With those words, I greeted my friends at Le Descartes, a charming little bistro in the 5th.
Not one single person had offered to help me with my bag as I was lugging them up the metro stairs. In the final climb of the million steps at La Montage, I actually spoke out loud (like a crazy person) saying 'Merci, c'est très gentil, but no, no I can manage' to a man who was headed down the stairs.
He looked up.
I didn't have any free hands to give him the middle finger.
There are just some things I don't understand about the French. Parisians in particular. First, why don't they just offer to help people when people clearly need it? Like Canadians.
And second is what is the deal with acknowledging existence?
What I mean is...French people's existence MUST be acknowledged. A few years ago, when I was in the middle of my citizenship process, I was running late for a required French history and cultural course. I was lost.
I run up to a woman, the closest person, and completely desperately asked, 'Please I am lost, can you help me?' and she looked at me as one might an ant they are about to squish and corrected me. 'MADAME, please I am lost, can you help me?'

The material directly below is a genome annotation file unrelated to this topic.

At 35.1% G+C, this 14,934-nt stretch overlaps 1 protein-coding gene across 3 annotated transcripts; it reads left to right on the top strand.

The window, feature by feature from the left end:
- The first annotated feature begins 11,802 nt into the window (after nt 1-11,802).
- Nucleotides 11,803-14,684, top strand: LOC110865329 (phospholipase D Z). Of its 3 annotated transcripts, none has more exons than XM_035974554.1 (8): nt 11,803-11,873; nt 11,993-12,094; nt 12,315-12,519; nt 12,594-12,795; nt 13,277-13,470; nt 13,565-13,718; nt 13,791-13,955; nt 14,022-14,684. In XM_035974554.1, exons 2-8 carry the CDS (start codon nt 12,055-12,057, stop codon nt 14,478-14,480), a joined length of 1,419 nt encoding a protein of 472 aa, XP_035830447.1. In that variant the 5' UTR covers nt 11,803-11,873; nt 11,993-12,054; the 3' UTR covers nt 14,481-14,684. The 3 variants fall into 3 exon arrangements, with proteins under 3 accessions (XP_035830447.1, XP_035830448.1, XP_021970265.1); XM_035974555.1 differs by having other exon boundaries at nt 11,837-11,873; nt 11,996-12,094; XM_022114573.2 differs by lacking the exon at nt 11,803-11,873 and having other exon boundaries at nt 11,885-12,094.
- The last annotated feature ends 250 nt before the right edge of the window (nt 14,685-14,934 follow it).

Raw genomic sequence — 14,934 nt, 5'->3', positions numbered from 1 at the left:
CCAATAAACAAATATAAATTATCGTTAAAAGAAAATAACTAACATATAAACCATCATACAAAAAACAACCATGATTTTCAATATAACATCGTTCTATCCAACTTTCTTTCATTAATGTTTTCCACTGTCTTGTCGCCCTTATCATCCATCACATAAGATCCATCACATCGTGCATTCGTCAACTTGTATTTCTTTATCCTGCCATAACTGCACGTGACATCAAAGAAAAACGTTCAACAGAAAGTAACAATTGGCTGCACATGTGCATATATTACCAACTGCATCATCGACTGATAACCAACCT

Ok. But then why is it when you walk on the sidewalk, they don't acknowledge your existence? My friends and I have been literally shoved by those who just won't share the walkway. I've had people walk straight at me, as if it is a dare on who is going to move out of the way first. So if you are lost and need their help, first acknowledge their existence. But on the sidewalk, you simply cease to exist.
Madame be dammed.
But hello? What is this? My friend tells me she has a trick.
She tells me to carry a baguette and hold it horizontally, so that it takes up space. They will go around you, she says. They might not acknowledge your existence, or respect you, but they will definitely respect the baguette!
Good one. I will try it.
And if nobody helps me with my bags, the baguette can always serve as a little something with which to hit them or, if all else fails, serve as a bit of comfort food when my tired, sweaty self collapses from exhaustion.